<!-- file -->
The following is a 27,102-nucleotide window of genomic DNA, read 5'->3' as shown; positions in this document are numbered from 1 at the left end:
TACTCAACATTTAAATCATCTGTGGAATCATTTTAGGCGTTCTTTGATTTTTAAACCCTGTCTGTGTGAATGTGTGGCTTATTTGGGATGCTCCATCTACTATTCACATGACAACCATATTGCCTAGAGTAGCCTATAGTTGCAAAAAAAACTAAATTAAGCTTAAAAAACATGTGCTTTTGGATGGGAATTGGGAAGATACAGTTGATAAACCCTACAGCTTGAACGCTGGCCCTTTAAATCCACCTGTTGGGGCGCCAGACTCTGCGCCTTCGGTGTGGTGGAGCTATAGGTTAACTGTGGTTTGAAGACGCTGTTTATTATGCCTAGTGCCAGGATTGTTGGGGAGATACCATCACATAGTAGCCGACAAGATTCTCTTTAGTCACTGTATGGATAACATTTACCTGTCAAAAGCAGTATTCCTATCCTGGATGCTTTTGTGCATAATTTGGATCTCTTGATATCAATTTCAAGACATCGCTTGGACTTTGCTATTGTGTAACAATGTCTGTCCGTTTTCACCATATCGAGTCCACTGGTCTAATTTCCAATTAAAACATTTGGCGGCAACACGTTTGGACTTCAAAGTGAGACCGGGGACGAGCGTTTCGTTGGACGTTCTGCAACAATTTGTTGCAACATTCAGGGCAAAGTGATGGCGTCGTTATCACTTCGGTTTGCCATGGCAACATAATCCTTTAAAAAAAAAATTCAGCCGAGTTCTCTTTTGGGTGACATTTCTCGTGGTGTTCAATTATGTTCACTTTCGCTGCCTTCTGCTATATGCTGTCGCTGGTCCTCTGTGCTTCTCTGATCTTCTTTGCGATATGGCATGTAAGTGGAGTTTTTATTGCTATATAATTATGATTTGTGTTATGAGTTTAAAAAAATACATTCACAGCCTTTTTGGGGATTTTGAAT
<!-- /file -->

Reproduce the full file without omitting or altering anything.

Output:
The following is a 27,102-nucleotide window of genomic DNA, read 5'->3' as shown; positions in this document are numbered from 1 at the left end:
TACTCAACATTTAAATCATCTGTGGAATCATTTTAGGCGTTCTTTGATTTTTAAACCCTGTCTGTGTGAATGTGTGGCTTATTTGGGATGCTCCATCTACTATTCACATGACAACCATATTGCCTAGAGTAGCCTATAGTTGCAAAAAAAACTAAATTAAGCTTAAAAAACATGTGCTTTTGGATGGGAATTGGGAAGATACAGTTGATAAACCCTACAGCTTGAACGCTGGCCCTTTAAATCCACCTGTTGGGGCGCCAGACTCTGCGCCTTCGGTGTGGTGGAGCTATAGGTTAACTGTGGTTTGAAGACGCTGTTTATTATGCCTAGTGCCAGGATTGTTGGGGAGATACCATCACATAGTAGCCGACAAGATTCTCTTTAGTCACTGTATGGATAACATTTACCTGTCAAAAGCAGTATTCCTATCCTGGATGCTTTTGTGCATAATTTGGATCTCTTGATATCAATTTCAAGACATCGCTTGGACTTTGCTATTGTGTAACAATGTCTGTCCGTTTTCACCATATCGAGTCCACTGGTCTAATTTCCAATTAAAACATTTGGCGGCAACACGTTTGGACTTCAAAGTGAGACCGGGGACGAGCGTTTCGTTGGACGTTCTGCAACAATTTGTTGCAACATTCAGGGCAAAGTGATGGCGTCGTTATCACTTCGGTTTGCCATGGCAACATAATCCTTTAAAAAAAAAATTCAGCCGAGTTCTCTTTTGGGTGACATTTCTCGTGGTGTTCAATTATGTTCACTTTCGCTGCCTTCTGCTATATGCTGTCGCTGGTCCTCTGTGCTTCTCTGATCTTCTTTGCGATATGGCATGTAAGTGGAGTTTTTATTGCTATATAATTATGATTTGTGTTATGAGTTTAAAAAAATACATTCACAGCCTTTTTGGGGATTTTGAAT